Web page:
Monday, February 22, 2010

Ask the Experts

For some reason, people don't seem to find it necessary to ask teachers what might help improve education. My guess is that it's because everyone went to school at some point in their lives that everyone thinks they know what actually works for educating kids. So the experts (teachers) get ignored as essentially a special interest group (they do have a union, you know) while the decisions gets made elsewhere using input from other people.

This isn't just my sense. According to a report based on the Met Life Survey of the American Teacher, fully 69% of teachers do not believe their voices have been adequately heard in the current debate on education. That's pretty incredible. You know that if 69% of doctors said their voices weren't being heard on the health care debate there would be an explosion of outrage. But when it's education that's in question, that's just kind of accepted.

Am I the only one who thinks that's nuts? When my seak is leaking, I call the plumber. When my computer goes haywire, I call tech support. When the education system needs reform, I think we should ask the teachers what they think. How am I in the minority on this?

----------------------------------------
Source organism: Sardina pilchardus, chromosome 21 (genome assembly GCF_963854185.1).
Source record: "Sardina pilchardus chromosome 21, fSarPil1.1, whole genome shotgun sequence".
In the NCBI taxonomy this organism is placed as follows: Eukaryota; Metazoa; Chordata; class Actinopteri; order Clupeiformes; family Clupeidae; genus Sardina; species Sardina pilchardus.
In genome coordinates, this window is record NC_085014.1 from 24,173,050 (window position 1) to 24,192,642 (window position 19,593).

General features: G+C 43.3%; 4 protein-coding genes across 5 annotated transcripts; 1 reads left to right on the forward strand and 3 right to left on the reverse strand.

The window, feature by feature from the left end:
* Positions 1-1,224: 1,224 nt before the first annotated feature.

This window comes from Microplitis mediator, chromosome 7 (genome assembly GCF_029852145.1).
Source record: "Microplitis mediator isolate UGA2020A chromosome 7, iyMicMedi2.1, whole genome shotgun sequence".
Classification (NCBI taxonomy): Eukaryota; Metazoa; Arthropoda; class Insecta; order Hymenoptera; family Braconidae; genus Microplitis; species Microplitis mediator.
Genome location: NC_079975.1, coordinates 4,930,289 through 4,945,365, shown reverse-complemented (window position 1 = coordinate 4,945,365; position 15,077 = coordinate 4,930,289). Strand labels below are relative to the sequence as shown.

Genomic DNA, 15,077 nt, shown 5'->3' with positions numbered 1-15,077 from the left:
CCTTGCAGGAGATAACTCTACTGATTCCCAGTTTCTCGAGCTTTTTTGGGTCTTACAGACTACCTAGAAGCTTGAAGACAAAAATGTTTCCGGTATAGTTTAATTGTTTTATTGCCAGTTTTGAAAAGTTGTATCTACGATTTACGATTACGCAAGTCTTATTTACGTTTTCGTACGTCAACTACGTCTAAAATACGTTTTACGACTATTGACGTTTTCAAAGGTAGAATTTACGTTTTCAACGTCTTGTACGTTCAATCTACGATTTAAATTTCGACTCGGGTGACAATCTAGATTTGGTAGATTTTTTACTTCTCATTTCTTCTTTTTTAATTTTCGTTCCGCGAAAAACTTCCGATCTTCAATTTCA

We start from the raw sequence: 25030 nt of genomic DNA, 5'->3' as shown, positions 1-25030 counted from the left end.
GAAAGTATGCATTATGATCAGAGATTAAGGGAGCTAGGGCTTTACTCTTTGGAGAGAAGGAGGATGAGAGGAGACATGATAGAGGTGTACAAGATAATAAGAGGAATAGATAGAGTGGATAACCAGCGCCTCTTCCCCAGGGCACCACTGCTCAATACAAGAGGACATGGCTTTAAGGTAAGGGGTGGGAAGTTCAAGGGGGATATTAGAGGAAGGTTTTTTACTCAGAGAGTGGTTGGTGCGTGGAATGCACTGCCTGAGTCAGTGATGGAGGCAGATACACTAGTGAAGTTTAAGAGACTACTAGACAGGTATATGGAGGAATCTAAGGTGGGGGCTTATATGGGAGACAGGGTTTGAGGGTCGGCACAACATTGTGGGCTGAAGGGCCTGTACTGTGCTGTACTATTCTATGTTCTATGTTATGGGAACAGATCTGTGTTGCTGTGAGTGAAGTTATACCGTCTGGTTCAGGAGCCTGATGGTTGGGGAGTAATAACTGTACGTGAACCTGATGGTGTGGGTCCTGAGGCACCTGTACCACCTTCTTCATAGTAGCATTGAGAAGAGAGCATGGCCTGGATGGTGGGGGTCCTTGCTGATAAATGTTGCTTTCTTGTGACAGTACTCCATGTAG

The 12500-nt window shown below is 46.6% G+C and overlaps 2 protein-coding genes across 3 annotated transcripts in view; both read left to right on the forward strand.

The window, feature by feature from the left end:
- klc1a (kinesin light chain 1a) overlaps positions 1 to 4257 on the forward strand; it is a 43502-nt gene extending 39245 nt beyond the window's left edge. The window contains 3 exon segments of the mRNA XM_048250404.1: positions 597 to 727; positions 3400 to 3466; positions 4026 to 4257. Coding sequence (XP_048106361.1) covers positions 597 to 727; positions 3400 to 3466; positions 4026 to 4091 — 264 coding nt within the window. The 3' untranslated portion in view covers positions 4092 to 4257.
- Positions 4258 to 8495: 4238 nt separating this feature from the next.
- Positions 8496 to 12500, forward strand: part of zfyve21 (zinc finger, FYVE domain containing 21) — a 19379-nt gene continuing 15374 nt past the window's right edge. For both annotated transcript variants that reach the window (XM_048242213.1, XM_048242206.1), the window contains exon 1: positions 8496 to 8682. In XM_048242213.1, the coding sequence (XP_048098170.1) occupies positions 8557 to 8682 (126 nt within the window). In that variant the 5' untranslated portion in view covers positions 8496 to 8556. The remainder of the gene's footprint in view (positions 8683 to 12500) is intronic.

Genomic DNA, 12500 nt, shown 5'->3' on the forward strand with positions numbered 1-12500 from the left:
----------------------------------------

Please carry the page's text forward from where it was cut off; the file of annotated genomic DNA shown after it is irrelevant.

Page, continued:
1 comment:

Caley said...

I have to agree. I am currently a second year teacher in a Title I school and although I don't have years of experience behind me, I feel that I possess valuable information from what I have already learned. I think one of the issues is that many good teachers have to spend such a significant number of hours of each day just to be effective at teaching that we don't have time to be more involved in the political process of education, even on a local level. The job constraints that don't allow us to be involved show clearly just how much reform is necessary.